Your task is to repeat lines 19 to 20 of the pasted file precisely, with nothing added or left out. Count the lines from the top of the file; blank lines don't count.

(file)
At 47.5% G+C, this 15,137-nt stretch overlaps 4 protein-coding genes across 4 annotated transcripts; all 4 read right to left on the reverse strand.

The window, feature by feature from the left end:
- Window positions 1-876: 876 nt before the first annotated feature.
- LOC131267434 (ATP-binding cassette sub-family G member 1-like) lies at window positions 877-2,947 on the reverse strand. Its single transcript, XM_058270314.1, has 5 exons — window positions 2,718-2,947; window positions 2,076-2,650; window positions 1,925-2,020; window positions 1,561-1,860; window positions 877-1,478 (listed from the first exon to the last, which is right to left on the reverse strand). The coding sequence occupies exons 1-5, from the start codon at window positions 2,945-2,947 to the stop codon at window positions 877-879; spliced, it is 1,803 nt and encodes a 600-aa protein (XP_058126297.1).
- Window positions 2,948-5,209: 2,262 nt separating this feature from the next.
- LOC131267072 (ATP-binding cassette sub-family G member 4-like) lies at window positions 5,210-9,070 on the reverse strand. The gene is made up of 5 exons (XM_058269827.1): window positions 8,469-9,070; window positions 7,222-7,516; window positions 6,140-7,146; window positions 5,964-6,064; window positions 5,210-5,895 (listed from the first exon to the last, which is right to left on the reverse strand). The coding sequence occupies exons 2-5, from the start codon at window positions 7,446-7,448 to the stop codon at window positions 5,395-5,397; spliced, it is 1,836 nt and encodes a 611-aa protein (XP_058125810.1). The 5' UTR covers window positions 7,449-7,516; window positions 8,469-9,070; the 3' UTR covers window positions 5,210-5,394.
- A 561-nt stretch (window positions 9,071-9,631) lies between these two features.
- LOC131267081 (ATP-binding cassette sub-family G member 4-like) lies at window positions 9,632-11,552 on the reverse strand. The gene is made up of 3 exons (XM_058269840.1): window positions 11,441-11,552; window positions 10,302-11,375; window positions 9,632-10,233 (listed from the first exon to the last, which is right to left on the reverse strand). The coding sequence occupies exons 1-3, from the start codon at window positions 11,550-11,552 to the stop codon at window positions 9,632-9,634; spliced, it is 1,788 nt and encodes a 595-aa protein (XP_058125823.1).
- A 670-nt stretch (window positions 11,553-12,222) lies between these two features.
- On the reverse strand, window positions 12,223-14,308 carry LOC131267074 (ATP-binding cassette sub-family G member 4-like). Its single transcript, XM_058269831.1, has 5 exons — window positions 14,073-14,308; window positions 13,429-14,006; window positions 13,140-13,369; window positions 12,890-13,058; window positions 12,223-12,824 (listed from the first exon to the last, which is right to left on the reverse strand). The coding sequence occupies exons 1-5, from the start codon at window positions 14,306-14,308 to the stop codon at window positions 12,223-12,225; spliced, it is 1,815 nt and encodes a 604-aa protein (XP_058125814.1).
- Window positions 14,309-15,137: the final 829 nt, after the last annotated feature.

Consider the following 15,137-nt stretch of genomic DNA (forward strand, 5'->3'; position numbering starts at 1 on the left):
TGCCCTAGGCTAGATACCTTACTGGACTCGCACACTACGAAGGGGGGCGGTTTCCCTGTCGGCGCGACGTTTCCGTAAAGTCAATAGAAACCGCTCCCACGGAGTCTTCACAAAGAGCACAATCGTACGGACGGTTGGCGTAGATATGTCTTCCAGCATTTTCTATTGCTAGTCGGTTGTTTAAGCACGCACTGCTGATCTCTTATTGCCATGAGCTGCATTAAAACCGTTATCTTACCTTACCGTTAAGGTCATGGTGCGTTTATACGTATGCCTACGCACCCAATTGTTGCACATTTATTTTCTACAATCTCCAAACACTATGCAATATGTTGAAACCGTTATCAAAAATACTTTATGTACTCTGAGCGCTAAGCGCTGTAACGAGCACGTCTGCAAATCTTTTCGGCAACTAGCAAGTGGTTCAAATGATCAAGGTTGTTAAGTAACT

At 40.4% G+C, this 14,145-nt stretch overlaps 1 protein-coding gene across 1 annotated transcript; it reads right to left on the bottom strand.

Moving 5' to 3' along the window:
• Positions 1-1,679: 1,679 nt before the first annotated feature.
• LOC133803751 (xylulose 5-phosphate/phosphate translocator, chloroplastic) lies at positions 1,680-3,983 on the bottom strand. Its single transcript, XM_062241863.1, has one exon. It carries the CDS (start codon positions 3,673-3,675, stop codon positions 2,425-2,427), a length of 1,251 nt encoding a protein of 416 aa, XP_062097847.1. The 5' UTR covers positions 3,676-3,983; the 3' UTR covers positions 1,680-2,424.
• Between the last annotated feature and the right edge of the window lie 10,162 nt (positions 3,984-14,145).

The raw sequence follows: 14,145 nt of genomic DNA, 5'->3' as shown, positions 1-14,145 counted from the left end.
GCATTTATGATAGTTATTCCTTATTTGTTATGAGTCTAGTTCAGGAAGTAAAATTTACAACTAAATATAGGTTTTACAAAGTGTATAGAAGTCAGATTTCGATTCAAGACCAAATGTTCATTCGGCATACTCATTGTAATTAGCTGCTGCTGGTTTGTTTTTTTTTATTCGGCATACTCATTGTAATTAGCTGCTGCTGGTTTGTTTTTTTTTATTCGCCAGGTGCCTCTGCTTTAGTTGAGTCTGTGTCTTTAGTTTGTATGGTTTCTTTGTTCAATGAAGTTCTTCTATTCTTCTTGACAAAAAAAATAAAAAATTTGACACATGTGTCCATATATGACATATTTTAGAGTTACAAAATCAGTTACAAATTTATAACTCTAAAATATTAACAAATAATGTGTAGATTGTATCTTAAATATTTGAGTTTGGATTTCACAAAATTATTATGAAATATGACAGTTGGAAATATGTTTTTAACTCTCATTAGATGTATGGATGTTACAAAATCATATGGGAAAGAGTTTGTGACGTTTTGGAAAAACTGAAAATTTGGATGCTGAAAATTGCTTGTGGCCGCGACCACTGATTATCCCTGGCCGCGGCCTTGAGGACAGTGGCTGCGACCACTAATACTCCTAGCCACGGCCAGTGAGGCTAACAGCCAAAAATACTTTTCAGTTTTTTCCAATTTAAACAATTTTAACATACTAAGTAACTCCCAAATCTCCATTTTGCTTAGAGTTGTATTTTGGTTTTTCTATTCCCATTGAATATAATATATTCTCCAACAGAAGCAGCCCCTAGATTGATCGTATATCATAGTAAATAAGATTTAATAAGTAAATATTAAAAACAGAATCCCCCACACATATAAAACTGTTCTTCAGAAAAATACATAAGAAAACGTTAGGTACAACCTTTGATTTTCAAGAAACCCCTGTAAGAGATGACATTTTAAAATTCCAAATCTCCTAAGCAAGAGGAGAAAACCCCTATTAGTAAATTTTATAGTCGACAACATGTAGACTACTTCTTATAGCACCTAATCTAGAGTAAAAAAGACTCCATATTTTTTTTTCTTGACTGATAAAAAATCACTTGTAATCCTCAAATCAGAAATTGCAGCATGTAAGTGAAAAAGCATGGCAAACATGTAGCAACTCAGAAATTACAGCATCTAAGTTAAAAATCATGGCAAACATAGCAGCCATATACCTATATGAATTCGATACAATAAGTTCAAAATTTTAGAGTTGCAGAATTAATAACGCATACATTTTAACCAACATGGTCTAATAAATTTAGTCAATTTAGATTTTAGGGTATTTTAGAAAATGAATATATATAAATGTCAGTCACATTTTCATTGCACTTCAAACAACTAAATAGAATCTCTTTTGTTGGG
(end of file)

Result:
The raw sequence follows: 14,145 nt of genomic DNA, 5'->3' as shown, positions 1-14,145 counted from the left end.
GCATTTATGATAGTTATTCCTTATTTGTTATGAGTCTAGTTCAGGAAGTAAAATTTACAACTAAATATAGGTTTTACAAAGTGTATAGAAGTCAGATTTCGATTCAAGACCAAATGTTCATTCGGCATACTCATTGTAATTAGCTGCTGCTGGTTTGTTTTTTTTTATTCGGCATACTCATTGTAATTAGCTGCTGCTGGTTTGTTTTTTTTTATTCGCCAGGTGCCTCTGCTTTAGTTGAGTCTGTGTCTTTAGTTTGTATGGTTTCTTTGTTCAATGAAGTTCTTCTATTCTTCTTGACAAAAAAAATAAAAAATTTGACACATGTGTCCATATATGACATATTTTAGAGTTACAAAATCAGTTACAAATTTATAACTCTAAAATATTAACAAATAATGTGTAGATTGTATCTTAAATATTTGAGTTTGGATTTCACAAAATTATTATGAAATATGACAGTTGGAAATATGTTTTTAACTCTCATTAGATGTATGGATGTTACAAAATCATATGGGAAAGAGTTTGTGACGTTTTGGAAAAACTGAAAATTTGGATGCTGAAAATTGCTTGTGGCCGCGACCACTGATTATCCCTGGCCGCGGCCTTGAGGACAGTGGCTGCGACCACTAATACTCCTAGCCACGGCCAGTGAGGCTAACAGCCAAAAATACTTTTCAGTTTTTTCCAATTTAAACAATTTTAACATACTAAGTAACTCCCAAATCTCCATTTTGCTTAGAGTTGTATTTTGGTTTTTCTATTCCCATTGAATATAATATATTCTCCAACAGAAGCAGCCCCTAGATTGATCGTATATCATAGTAAATAAGATTTAATAAGTAAATATTAAAAACAGAATCCCCCACACATATAAAACTGTTCTTCAGAAAAATACATAAGAAAACGTTAGGTACAACCTTTGATTTTCAAGAAACCCCTGTAAGAGATGACATTTTAAAATTCCAAATCTCCTAAGCAAGAGGAGAAAACCCCTATTAGTAAATTTTATAGTCGACAACATGTAGACTACTTCTTATAGCACCTAATCTAGAGTAAAAAAGACTCCATATTTTTTTTTCTTGACTGATAAAAAATCACTTGTAATCCTCAAATCAGAAATTGCAGCATGTAAGTGAAAAAGCATGGCAAACATGTAGCAACTCAGAAATTACAGCATCTAAGTTAAAAATCATGGCAAACATAGCAGCCATATACCTATATGAATTCGATACAATAAGTTCAAAATTTTAGAGTTGCAGAATTAATAACGCATACATTTTAACCAACATGGTCTAATAAATTTAGTCAATTTAGATTTTAGGGTATTTTAGAAAATGAATATATATAAATGTCAGTCACATTTTCATTGCACTTCAAACAACTAAATAGAATCTCTTTTGTTGGG